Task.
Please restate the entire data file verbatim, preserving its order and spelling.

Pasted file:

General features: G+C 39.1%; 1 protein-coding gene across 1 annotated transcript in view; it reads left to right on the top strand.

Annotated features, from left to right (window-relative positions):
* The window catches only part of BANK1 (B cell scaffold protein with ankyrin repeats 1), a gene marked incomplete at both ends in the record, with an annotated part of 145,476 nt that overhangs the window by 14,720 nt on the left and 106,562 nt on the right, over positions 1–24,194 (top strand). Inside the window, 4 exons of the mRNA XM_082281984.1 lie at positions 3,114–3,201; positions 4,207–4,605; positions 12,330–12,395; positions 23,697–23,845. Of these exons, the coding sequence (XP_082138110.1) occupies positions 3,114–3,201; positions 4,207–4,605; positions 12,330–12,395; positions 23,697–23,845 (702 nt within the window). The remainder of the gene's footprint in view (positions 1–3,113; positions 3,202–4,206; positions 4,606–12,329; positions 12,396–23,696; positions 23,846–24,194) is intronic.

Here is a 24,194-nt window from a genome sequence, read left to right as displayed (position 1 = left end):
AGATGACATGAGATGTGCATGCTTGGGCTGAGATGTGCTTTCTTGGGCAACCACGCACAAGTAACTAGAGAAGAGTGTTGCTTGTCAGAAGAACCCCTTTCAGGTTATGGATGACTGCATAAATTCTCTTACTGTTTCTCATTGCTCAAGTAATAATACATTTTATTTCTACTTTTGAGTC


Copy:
General features: G+C 39.1%; 1 protein-coding gene across 1 annotated transcript in view; it reads left to right on the top strand.

Annotated features, from left to right (window-relative positions):
* The window catches only part of BANK1 (B cell scaffold protein with ankyrin repeats 1), a gene marked incomplete at both ends in the record, with an annotated part of 145,476 nt that overhangs the window by 14,720 nt on the left and 106,562 nt on the right, over positions 1–24,194 (top strand). Inside the window, 4 exons of the mRNA XM_082281984.1 lie at positions 3,114–3,201; positions 4,207–4,605; positions 12,330–12,395; positions 23,697–23,845. Of these exons, the coding sequence (XP_082138110.1) occupies positions 3,114–3,201; positions 4,207–4,605; positions 12,330–12,395; positions 23,697–23,845 (702 nt within the window). The remainder of the gene's footprint in view (positions 1–3,113; positions 3,202–4,206; positions 4,606–12,329; positions 12,396–23,696; positions 23,846–24,194) is intronic.

Here is a 24,194-nt window from a genome sequence, read left to right as displayed (position 1 = left end):
AGATGACATGAGATGTGCATGCTTGGGCTGAGATGTGCTTTCTTGGGCAACCACGCACAAGTAACTAGAGAAGAGTGTTGCTTGTCAGAAGAACCCCTTTCAGGTTATGGATGACTGCATAAATTCTCTTACTGTTTCTCATTGCTCAAGTAATAATACATTTTATTTCTACTTTTGAGTC